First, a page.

Live Healthy Appalachia has a bold footprint in Southeast Ohio because of its ardent supporters and donors. Some of these supporters are practicing physicians who believe in the work that we do and inform their patients of how they can be on the road to a healthier lifestyle. Dr. Katy Kropf is one of our passionate advocates championing our mission to spread healthy eating and active living. As Assistant Professor of Family Medicine at Ohio University Heritage College of Osteopathic Medicine, Dr. Kropf has been practicing medicine for 14 years.
Dr. Kropf first became involved with LHA by attending its talks which highlight current and relevant topics in medicine and health. She eventually participated in the Complete Health Improvement Program or CHIP. Since she had been recommending it to her patients, she decided to try it herself.
“The biggest thing it did for me is that I knew how powerful lifestyle change can be,” she recalled in a phone interview. “[It was] very powerful to see with my own eyes.” Dr. Kropf witnessed these dramatic changes her CHIP cohort was experiencing.
From both perspectives as a physician and as a participant, Dr. Kropf noted that this program is long term. “At any given time, it goes up and down, but the dietary change is for the long term. It’s not a quick fix,” she explained. “It’s about a consistent effort in your life.”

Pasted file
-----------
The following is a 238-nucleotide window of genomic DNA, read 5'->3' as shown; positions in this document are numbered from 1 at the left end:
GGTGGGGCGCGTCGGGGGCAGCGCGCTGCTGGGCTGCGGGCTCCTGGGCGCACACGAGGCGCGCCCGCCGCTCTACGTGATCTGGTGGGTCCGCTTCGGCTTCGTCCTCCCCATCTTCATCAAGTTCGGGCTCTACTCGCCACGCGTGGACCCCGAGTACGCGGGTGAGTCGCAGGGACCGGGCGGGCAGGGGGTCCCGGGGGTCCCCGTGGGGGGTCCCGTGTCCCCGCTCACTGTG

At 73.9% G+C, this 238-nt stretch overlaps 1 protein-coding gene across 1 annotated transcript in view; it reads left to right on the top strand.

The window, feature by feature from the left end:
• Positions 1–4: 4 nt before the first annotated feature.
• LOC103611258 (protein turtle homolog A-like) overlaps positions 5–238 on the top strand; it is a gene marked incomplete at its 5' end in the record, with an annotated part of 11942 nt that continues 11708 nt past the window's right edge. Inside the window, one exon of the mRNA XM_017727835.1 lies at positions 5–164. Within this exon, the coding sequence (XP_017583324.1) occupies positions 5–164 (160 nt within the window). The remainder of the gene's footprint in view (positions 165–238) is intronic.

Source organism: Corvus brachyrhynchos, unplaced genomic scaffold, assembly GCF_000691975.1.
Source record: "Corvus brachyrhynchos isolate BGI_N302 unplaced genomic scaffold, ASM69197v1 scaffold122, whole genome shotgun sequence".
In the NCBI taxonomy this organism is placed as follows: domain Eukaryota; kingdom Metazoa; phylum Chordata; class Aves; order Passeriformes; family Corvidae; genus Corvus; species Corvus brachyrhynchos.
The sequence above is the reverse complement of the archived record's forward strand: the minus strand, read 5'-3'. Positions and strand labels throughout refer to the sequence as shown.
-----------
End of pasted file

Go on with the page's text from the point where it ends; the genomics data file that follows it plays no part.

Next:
With CHIP or with any commitment to better and healthier lifestyles, there has to be at least one goal. For Dr. Kropf, it was to cut back on salt intake and to exercise more. “Making these kinds of changes are so difficult to do on your own,” she remarked. In essence, she emphasized that to make these changes, people need a community or support network. “I try to enforce and encourage this to my patients,” she continued.
Dr. Kropf recognizes the deep issues our region faces with food insecurity and problems accessing healthy foods. “There are ways to eat healthier that don’t cost a lot,” she added. In fact, LHA’s adult education program guides people in how to shop for and prepare home-made meals on a budget.
She admits it’s a challenge to encourage people to “eat better, move more”. But she continues to do so, both as a doctor and as an individual who cares about others’ well being. “It’s about living a full, fun, rich life.”